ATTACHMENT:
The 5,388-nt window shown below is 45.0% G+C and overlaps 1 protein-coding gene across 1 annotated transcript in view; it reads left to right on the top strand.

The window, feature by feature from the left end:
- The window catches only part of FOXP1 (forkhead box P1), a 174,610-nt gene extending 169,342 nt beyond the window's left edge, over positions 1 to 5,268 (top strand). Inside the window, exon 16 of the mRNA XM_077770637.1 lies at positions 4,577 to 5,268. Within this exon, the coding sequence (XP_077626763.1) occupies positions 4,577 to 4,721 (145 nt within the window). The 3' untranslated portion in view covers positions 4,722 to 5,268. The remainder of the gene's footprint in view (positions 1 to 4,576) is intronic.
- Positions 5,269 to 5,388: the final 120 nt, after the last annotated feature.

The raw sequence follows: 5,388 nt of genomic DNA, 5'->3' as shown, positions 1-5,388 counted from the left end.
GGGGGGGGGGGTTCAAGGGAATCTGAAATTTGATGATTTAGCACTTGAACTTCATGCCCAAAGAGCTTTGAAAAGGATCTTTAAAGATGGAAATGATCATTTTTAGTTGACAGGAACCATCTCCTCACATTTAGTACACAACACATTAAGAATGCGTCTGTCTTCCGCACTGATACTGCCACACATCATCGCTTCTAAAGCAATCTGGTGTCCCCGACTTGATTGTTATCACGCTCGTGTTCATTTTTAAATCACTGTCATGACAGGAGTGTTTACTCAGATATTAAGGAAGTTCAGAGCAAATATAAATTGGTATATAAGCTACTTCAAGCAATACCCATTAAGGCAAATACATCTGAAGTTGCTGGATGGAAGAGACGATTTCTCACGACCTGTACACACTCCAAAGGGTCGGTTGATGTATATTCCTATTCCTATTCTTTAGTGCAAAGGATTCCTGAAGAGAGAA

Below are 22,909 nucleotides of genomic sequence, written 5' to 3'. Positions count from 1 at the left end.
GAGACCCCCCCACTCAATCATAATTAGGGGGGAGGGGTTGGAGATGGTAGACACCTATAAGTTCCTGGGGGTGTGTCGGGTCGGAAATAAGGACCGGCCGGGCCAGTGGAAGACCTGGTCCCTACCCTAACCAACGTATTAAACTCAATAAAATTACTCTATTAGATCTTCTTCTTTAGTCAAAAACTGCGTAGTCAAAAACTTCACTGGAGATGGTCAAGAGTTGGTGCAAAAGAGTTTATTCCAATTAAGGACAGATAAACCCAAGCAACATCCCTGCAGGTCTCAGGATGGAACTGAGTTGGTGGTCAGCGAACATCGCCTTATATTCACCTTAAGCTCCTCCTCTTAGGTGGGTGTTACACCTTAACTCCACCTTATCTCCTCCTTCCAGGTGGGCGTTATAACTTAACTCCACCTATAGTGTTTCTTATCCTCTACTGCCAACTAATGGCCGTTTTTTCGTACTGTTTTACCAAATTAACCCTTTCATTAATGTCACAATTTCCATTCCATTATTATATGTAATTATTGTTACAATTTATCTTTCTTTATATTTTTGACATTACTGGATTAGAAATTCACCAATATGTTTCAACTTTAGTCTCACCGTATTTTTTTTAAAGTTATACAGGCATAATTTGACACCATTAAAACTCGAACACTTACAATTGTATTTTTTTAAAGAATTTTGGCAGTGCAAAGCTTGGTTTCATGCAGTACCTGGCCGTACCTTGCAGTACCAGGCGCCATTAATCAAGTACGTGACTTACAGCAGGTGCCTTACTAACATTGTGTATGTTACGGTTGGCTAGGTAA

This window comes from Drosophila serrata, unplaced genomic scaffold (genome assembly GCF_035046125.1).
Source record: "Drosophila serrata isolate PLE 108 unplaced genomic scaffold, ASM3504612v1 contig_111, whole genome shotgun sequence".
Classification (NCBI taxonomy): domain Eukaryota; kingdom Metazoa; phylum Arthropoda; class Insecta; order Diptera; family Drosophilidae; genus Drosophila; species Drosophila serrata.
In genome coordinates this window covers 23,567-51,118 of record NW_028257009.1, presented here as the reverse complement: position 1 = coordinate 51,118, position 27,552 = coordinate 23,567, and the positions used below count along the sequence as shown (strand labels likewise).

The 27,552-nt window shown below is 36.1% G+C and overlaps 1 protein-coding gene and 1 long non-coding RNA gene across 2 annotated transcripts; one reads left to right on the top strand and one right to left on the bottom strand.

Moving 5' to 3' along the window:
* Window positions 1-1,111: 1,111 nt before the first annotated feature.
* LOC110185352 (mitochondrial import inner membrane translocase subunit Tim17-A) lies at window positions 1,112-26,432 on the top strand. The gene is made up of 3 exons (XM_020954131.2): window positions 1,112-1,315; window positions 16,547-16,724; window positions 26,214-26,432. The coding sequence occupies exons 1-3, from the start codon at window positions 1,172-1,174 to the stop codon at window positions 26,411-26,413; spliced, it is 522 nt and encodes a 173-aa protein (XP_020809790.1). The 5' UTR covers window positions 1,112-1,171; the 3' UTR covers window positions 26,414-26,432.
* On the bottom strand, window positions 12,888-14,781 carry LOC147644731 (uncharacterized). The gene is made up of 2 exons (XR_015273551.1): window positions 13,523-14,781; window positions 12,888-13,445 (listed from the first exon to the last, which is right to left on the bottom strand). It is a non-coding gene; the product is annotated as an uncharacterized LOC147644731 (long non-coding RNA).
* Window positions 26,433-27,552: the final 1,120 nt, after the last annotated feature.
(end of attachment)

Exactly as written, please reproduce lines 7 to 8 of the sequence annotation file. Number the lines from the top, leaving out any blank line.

Below are 22,909 nucleotides of genomic sequence, written 5' to 3'. Positions count from 1 at the left end.
GAGACCCCCCCACTCAATCATAATTAGGGGGGAGGGGTTGGAGATGGTAGACACCTATAAGTTCCTGGGGGTGTGTCGGGTCGGAAATAAGGACCGGCCGGGCCAGTGGAAGACCTGGTCCCTACCCTAACCAACGTATTAAACTCAATAAAATTACTCTATTAGATCTTCTTCTTTAGTCAAAAACTGCGTAGTCAAAAACTTCACTGGAGATGGTCAAGAGTTGGTGCAAAAGAGTTTATTCCAATTAAGGACAGATAAACCCAAGCAACATCCCTGCAGGTCTCAGGATGGAACTGAGTTGGTGGTCAGCGAACATCGCCTTATATTCACCTTAAGCTCCTCCTCTTAGGTGGGTGTTACACCTTAACTCCACCTTATCTCCTCCTTCCAGGTGGGCGTTATAACTTAACTCCACCTATAGTGTTTCTTATCCTCTACTGCCAACTAATGGCCGTTTTTTCGTACTGTTTTACCAAATTAACCCTTTCATTAATGTCACAATTTCCATTCCATTATTATATGTAATTATTGTTACAATTTATCTTTCTTTATATTTTTGACATTACTGGATTAGAAATTCACCAATATGTTTCAACTTTAGTCTCACCGTATTTTTTTTAAAGTTATACAGGCATAATTTGACACCATTAAAACTCGAACACTTACAATTGTATTTTTTTAAAGAATTTTGGCAGTGCAAAGCTTGGTTTCATGCAGTACCTGGCCGTACCTTGCAGTACCAGGCGCCATTAATCAAGTACGTGACTTACAGCAGGTGCCTTACTAACATTGTGTATGTTACGGTTGGCTAGGTAA